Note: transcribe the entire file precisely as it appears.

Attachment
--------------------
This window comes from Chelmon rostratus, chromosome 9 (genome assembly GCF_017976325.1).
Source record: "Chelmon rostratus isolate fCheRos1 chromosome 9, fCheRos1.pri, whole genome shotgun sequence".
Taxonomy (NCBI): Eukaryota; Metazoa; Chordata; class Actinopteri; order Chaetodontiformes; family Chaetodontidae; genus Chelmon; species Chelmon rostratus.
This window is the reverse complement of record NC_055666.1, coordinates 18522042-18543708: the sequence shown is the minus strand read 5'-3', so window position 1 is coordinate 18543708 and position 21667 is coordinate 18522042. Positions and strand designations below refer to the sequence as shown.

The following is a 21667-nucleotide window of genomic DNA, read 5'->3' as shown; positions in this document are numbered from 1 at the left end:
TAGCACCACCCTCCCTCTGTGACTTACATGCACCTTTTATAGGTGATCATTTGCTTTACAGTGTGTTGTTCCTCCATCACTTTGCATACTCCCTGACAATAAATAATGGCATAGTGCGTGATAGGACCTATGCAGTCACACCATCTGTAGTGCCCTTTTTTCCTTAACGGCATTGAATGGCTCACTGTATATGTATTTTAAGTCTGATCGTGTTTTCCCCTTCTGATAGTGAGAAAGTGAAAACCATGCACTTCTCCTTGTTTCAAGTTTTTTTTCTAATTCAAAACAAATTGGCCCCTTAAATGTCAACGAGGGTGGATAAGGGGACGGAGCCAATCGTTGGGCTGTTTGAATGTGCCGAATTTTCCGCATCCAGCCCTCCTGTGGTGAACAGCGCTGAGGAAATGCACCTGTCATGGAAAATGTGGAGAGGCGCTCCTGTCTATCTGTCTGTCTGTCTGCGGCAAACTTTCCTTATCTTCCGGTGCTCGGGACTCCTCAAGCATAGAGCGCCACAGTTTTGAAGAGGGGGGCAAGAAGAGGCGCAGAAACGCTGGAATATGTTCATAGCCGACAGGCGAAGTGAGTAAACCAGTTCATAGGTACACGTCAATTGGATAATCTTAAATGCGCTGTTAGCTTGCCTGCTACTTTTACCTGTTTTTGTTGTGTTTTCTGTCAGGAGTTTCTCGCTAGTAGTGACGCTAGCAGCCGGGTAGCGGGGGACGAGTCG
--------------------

This window comes from Chelmon rostratus, chromosome 9 (genome assembly GCF_017976325.1).
Source record: "Chelmon rostratus isolate fCheRos1 chromosome 9, fCheRos1.pri, whole genome shotgun sequence".
Taxonomy (NCBI): Eukaryota; Metazoa; Chordata; class Actinopteri; order Chaetodontiformes; family Chaetodontidae; genus Chelmon; species Chelmon rostratus.
This window is the reverse complement of record NC_055666.1, coordinates 18522042-18543708: the sequence shown is the minus strand read 5'-3', so window position 1 is coordinate 18543708 and position 21667 is coordinate 18522042. Positions and strand designations below refer to the sequence as shown.

The following is a 21667-nucleotide window of genomic DNA, read 5'->3' as shown; positions in this document are numbered from 1 at the left end:
TAGCACCACCCTCCCTCTGTGACTTACATGCACCTTTTATAGGTGATCATTTGCTTTACAGTGTGTTGTTCCTCCATCACTTTGCATACTCCCTGACAATAAATAATGGCATAGTGCGTGATAGGACCTATGCAGTCACACCATCTGTAGTGCCCTTTTTTCCTTAACGGCATTGAATGGCTCACTGTATATGTATTTTAAGTCTGATCGTGTTTTCCCCTTCTGATAGTGAGAAAGTGAAAACCATGCACTTCTCCTTGTTTCAAGTTTTTTTTCTAATTCAAAACAAATTGGCCCCTTAAATGTCAACGAGGGTGGATAAGGGGACGGAGCCAATCGTTGGGCTGTTTGAATGTGCCGAATTTTCCGCATCCAGCCCTCCTGTGGTGAACAGCGCTGAGGAAATGCACCTGTCATGGAAAATGTGGAGAGGCGCTCCTGTCTATCTGTCTGTCTGTCTGCGGCAAACTTTCCTTATCTTCCGGTGCTCGGGACTCCTCAAGCATAGAGCGCCACAGTTTTGAAGAGGGGGGCAAGAAGAGGCGCAGAAACGCTGGAATATGTTCATAGCCGACAGGCGAAGTGAGTAAACCAGTTCATAGGTACACGTCAATTGGATAATCTTAAATGCGCTGTTAGCTTGCCTGCTACTTTTACCTGTTTTTGTTGTGTTTTCTGTCAGGAGTTTCTCGCTAGTAGTGACGCTAGCAGCCGGGTAGCGGGGGACGAGTCG